Go to the Globe and Mail homepage

Jump to main navigationJump to main content

AdChoices
Businessman shooting arrows (Mark Airs/Getty Images/iStockphoto)
Businessman shooting arrows (Mark Airs/Getty Images/iStockphoto)

'Fail fast, fail often' may be the stupidest business mantra of all time Add to ...

Who in his or her right mind would build a philosophy around failure? Let’s be real: there are few certainties in business. But I’m pretty sure that if you become too proficient at failure, you’re going to go bankrupt.

‘Fail fast, fail often’ is cited by many startups and innovators as both the pathway and attitude that will lead organizations to sustained success. Business failure is apparently a good thing, as long as it teaches you a lesson.

But I’m not buying it and neither should you. Say it out loud. I’ve been in many meetings where the group leader cites the mantra, “fail fast, fail often.” Consistently, however, they choke by the third f-word. Maybe it’s too much alliteration – but I think it’s something more.

In a column entitled ‘Why Silicon Valley’s ’Fail Fast’ Mantra Is Just Hype,’ leadership expert Rob Ashgar quotes one tech entrepreneur in frank terms: “Many people here do talk about embracing failure, but that’s usually just hype… many of them fear any kind of failure, and the pressure to succeed is so intense that some new businesses instead find themselves looking for shortcuts.”

I understand the meaning of fail fast. We can’t have people afraid to try new things because they might fail. And if you don’t try you’ll never succeed. But instead of embracing the negative, why not redefine the positive? Our goal is to win. So let’s redefine the goal so that we figure out how to succeed, not fail.

Why focus on the negative? A pro baseball player who hits the ball three times out of ten and retires with a .300 lifetime batting average is bound for the Hall of Fame. No one cares that he failed to get a hit seven times out of ten! In the new book Just Start: Take Action, Embrace Uncertainty, Create the Future, authors Leonard A. Schlesinger and Charles F. Kiefer provide fodder for rethinking our approach. “In the face of an unknown future, entrepreneurs act,” they write.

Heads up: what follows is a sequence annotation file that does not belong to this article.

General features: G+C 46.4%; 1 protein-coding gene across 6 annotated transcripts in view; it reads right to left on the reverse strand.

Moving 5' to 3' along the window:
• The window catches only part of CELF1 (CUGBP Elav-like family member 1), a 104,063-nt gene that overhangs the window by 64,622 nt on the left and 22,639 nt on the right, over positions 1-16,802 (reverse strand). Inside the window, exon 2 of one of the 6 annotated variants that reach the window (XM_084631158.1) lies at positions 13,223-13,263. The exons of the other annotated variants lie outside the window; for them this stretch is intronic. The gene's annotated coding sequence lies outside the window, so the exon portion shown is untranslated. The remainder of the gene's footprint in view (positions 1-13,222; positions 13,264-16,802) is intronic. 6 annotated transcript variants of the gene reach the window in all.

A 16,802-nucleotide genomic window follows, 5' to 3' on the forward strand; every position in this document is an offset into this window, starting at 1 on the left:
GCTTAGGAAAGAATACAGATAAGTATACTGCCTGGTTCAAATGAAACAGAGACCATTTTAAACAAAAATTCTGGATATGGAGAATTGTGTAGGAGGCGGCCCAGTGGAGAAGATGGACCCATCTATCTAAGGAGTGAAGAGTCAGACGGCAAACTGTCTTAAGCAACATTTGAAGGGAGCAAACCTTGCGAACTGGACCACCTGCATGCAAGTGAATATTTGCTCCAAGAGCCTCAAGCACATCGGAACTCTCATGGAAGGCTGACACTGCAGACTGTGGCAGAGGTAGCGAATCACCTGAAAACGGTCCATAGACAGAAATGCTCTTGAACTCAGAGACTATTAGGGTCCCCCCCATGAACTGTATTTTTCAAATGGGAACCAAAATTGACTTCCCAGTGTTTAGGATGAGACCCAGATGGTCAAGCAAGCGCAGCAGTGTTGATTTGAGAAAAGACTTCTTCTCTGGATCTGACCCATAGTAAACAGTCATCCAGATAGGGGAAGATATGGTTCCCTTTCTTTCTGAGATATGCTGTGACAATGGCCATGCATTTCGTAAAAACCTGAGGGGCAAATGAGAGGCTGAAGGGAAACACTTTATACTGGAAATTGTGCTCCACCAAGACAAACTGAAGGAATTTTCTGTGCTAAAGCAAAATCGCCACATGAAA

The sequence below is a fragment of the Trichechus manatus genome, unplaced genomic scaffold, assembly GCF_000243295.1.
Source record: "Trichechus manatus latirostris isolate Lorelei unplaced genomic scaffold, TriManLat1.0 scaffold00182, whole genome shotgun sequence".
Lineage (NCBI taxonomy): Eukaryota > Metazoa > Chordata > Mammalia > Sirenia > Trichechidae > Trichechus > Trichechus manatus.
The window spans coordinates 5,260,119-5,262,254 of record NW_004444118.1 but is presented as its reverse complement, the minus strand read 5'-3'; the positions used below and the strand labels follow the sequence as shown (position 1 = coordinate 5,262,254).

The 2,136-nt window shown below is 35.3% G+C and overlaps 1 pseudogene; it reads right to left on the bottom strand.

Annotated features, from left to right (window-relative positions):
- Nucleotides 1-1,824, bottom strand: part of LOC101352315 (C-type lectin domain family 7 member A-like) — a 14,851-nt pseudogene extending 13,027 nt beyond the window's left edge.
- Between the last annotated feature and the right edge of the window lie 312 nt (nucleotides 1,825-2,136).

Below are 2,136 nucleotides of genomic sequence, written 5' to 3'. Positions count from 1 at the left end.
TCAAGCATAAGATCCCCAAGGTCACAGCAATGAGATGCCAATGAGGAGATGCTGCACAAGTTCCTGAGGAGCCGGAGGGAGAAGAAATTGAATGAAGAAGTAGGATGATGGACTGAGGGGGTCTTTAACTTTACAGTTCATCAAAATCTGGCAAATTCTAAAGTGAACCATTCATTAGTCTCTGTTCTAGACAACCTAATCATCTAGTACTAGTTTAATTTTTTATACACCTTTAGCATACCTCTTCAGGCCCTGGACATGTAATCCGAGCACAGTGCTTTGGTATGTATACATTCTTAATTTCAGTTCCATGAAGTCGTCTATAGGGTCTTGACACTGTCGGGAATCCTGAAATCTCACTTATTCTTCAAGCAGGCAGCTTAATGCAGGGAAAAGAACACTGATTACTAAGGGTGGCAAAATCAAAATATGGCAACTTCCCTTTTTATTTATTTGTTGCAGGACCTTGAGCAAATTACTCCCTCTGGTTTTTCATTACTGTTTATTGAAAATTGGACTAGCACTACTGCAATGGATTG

"More specifically, they:

  • Take a small, smart step
  • Pause to see what they learned by doing so; and
  • Build that learning in to what they do next."

Entrepreneurs try, learn and refine. It’s not about failing fast or slow, it’s about learning how to win.

Clearly we need a new mantra. I propose: “Succeed fast, adjust or move on.”

Isn’t that what innovation’s all about? Understanding whether or not a new idea, product, service or process has legs? The faster we figure that out, the sooner we can decide to stay the course, make corrections, or pull the plug.

Notice that this mantra still embraces the word “fast.” Increasingly, we live in a world where businesses – both private and publicly-traded – are expected to perform for the short term.

Shareholders judge firms by their quarterly results; customers want to know why the newest product update is two days late. This high-speed scrutiny has shortened the time in which new business ideas must prove themselves. This means you must constantly be changing up your swing in order to get maximum whacks at the ball before your half of the inning is over.

In our new mantra, the phrase “succeed fast” is code for “know whether your business idea is going to succeed before anyone else does.” And really, that’s as it should be. Before you launch a new product or service, you study the market, do your product research, and anticipate where the potential challenges will come from. Given your comprehensive knowledge about your project, you can react to early market indicators make dispassionate decisions about whether to refine or pull the plug.

Of course, the “dispassionate” part is never easy. Every entrepreneur needs to fall a little bit in love with his or her idea. It’s part of the process. But just as investors often hold on to a falling stock too long, entrepreneurs can also sink too much time, energy and money into a doomed concept. That’s why doing research, modelling and making continuous refinements are so important. If you don’t have a predetermined success metric in place before you start, the temptation will be to simply hope and pray that better results are around the corner.

The ‘ready, fire, aim’ crowd may think that all of this discussion of the words “fail fast” versus “succeed fast” is just semantics. But I believe this debate is real, and the outcome crucial. For the record, I’m not much of a karma guy, but I have a fundamental belief that you usually get what you aim for. And I’m sure as heck not aiming to “fail often.”

Ken Tencer, CEO of Spyder Works Inc. is a branding and innovation thought leader who is the co-author of two books on innovation including the bestseller, Cause a Disturbance. Ken is also the co-creator of the D!Series workshops (www.theDseries.com) and can be followed on Twitter at https://twitter.com/90per centrule.

Follow us on Pinterest and Instagram
Join our Small Business LinkedIn group
Add us to your circles
Sign up for our weekly newsletter

Report Typo/Error

Follow us on Twitter: @GlobeSmallBiz

Next story

loading

In the know

The Globe Recommends

loading

Most popular videos »

Highlights

More from The Globe and Mail

Most popular